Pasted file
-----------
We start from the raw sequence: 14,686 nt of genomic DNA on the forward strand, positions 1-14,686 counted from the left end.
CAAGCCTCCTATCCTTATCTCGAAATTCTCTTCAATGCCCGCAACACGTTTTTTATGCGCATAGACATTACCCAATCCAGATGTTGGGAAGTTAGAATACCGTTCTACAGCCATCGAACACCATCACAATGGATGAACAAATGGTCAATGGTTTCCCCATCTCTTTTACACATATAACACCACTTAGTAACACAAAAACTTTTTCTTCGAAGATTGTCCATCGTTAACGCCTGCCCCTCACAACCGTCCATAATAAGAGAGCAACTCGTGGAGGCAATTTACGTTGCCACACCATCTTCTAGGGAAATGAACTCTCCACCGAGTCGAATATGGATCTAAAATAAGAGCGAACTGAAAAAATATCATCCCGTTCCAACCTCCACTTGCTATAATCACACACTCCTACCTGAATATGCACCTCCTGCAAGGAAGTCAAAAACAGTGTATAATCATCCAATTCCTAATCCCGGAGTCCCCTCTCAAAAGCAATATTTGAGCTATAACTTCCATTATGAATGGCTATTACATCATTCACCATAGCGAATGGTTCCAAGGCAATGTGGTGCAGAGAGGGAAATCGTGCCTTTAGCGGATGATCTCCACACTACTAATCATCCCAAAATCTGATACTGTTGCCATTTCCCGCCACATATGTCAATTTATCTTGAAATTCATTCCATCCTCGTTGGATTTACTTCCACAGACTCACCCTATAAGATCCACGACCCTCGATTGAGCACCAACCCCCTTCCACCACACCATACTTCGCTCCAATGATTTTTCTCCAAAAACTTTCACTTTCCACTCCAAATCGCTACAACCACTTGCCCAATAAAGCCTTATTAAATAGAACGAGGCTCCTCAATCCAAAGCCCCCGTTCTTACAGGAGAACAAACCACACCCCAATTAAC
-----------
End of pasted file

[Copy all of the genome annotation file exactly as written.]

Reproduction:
We start from the raw sequence: 14,686 nt of genomic DNA on the forward strand, positions 1-14,686 counted from the left end.
CAAGCCTCCTATCCTTATCTCGAAATTCTCTTCAATGCCCGCAACACGTTTTTTATGCGCATAGACATTACCCAATCCAGATGTTGGGAAGTTAGAATACCGTTCTACAGCCATCGAACACCATCACAATGGATGAACAAATGGTCAATGGTTTCCCCATCTCTTTTACACATATAACACCACTTAGTAACACAAAAACTTTTTCTTCGAAGATTGTCCATCGTTAACGCCTGCCCCTCACAACCGTCCATAATAAGAGAGCAACTCGTGGAGGCAATTTACGTTGCCACACCATCTTCTAGGGAAATGAACTCTCCACCGAGTCGAATATGGATCTAAAATAAGAGCGAACTGAAAAAATATCATCCCGTTCCAACCTCCACTTGCTATAATCACACACTCCTACCTGAATATGCACCTCCTGCAAGGAAGTCAAAAACAGTGTATAATCATCCAATTCCTAATCCCGGAGTCCCCTCTCAAAAGCAATATTTGAGCTATAACTTCCATTATGAATGGCTATTACATCATTCACCATAGCGAATGGTTCCAAGGCAATGTGGTGCAGAGAGGGAAATCGTGCCTTTAGCGGATGATCTCCACACTACTAATCATCCCAAAATCTGATACTGTTGCCATTTCCCGCCACATATGTCAATTTATCTTGAAATTCATTCCATCCTCGTTGGATTTACTTCCACAGACTCACCCTATAAGATCCACGACCCTCGATTGAGCACCAACCCCCTTCCACCACACCATACTTCGCTCCAATGATTTTTCTCCAAAAACTTTCACTTTCCACTCCAAATCGCTACAACCACTTGCCCAATAAAGCCTTATTAAATAGAACGAGGCTCCTCAATCCAAAGCCCCCGTTCTTACAGGAGAACAAACCACACCCCAATTAAC